7. Hi having just found the forum we are very grateful for any help or advice regarding our position. Having been with Allied Irish bank for the mortgage on our property they simply wouldn't allow us to go on an intrest only mortgage for any length of time and wanted capital and repayment this resulted in arrears. The property was rented out unofficially with the banks knowledge of course but they didn't have a buy to let product available so would not change the mortgage. Anyway the property is now in arrears and probably in around 200k of negative equity and we spoke on the phone with the bank who kindly suggested they appoint an lpa receiver!!!! he has since lost the tenants , changed the locks on the house and tried to sell the property leaving an outstanding balance of 200k without our consent . He is demanding that we remove all belongings from the property for insurance purposes if we don't comply he will remove them and place in storage for us. The kitchen is very expensive gagenau etc and when i emailed regarding removal of the appliances he demanded we seek legal advice as we weren't to touch anything bar furniture etc however we believe that we can take washing machine, dryer, wine fridge , steam oven regular size and dishwasher drawers (not built in) but must leave the appliances that have wooden kitchen matching doors (built in) hob , hot cold filter tap (cut into granite) and expensive light fittings?? having told him of our intention he wants a copy of our legal advice to pass onto his solicitor however i got the advice in conversation with a solicitor and citizens advice and have no copies to give him !! please any advice would be really helpful no matter how small!!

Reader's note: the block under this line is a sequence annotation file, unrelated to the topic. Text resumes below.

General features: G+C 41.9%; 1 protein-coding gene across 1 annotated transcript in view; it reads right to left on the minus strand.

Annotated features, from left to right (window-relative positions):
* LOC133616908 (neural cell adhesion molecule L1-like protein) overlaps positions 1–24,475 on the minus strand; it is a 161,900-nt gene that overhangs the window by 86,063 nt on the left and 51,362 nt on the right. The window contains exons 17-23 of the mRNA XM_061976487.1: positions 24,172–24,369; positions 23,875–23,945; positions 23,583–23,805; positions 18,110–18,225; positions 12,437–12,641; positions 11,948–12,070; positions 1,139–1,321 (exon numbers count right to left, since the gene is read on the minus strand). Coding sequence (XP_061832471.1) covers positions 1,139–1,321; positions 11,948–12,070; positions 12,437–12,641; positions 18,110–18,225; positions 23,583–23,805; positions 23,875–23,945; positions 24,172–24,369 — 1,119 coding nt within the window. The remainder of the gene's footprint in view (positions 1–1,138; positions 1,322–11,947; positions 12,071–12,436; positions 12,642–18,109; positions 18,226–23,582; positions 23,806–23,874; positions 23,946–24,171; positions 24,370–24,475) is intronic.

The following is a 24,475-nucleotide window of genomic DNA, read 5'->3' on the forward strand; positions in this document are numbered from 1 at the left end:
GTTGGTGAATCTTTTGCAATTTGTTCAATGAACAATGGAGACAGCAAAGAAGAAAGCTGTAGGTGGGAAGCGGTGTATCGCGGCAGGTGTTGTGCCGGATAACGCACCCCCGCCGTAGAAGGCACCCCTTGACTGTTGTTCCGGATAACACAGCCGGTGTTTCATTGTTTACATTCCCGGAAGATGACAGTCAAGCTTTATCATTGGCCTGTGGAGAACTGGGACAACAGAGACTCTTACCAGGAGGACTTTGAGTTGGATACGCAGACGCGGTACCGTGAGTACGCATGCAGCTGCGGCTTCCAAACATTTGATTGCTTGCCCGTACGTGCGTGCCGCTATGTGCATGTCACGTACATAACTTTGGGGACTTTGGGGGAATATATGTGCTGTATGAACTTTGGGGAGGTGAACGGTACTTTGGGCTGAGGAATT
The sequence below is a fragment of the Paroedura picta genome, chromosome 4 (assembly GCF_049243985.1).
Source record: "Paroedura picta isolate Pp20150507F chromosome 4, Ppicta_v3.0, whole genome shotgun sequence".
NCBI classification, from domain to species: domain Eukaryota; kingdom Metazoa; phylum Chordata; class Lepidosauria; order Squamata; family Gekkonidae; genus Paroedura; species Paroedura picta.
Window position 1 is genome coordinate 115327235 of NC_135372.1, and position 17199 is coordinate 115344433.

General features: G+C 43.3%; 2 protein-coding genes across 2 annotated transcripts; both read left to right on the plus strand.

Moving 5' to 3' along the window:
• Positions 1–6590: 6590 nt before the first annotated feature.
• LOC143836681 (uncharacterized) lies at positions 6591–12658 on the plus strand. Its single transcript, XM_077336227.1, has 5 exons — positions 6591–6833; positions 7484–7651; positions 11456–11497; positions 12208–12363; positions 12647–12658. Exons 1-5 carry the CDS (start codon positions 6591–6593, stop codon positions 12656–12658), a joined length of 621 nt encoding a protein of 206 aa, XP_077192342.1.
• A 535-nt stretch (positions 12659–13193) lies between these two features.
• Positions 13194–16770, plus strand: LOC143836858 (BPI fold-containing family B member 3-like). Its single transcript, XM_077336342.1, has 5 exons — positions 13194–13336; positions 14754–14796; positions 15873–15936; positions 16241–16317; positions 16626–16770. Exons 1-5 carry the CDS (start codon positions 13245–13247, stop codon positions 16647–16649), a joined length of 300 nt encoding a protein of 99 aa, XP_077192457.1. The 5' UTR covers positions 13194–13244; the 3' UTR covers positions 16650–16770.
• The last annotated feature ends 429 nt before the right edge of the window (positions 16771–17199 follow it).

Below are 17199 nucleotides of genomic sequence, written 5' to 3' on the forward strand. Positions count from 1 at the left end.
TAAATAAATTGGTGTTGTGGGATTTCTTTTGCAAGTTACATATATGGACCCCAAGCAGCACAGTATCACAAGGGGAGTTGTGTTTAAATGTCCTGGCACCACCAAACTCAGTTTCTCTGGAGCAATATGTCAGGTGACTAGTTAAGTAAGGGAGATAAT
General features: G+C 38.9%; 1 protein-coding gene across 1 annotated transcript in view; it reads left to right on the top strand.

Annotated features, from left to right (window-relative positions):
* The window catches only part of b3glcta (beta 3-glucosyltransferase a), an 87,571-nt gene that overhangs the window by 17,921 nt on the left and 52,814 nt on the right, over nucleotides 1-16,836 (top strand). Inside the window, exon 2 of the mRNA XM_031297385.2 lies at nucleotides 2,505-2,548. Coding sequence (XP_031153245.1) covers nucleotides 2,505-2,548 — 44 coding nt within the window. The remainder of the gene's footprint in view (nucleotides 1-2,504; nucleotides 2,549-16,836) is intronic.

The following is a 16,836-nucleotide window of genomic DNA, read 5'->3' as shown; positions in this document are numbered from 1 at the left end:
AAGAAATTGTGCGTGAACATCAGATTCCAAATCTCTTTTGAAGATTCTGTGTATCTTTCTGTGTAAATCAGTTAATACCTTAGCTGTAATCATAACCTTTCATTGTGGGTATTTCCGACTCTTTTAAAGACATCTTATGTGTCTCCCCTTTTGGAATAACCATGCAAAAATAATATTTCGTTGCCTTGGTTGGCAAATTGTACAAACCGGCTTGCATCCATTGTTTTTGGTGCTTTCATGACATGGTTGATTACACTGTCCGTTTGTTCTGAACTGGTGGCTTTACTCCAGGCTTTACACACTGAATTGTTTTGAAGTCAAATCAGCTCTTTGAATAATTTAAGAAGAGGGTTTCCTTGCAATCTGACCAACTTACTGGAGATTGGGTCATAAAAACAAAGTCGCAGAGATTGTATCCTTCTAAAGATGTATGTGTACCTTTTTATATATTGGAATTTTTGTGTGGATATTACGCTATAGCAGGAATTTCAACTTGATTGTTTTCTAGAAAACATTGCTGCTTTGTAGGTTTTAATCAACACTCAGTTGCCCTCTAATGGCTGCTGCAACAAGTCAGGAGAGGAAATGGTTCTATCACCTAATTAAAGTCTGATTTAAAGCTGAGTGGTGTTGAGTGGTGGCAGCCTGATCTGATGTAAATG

8. Admin if you have to merge my posts pease can this be the main one as it has a more relevant title to my problem. LPA Receivers have taken over my properties with no court order & no agreement from me. 2 of the properties are empty & the receivers are doing nothing about it, how would I stand if I were to go ahead & let the properties with full knowlege of the problem to the tennants?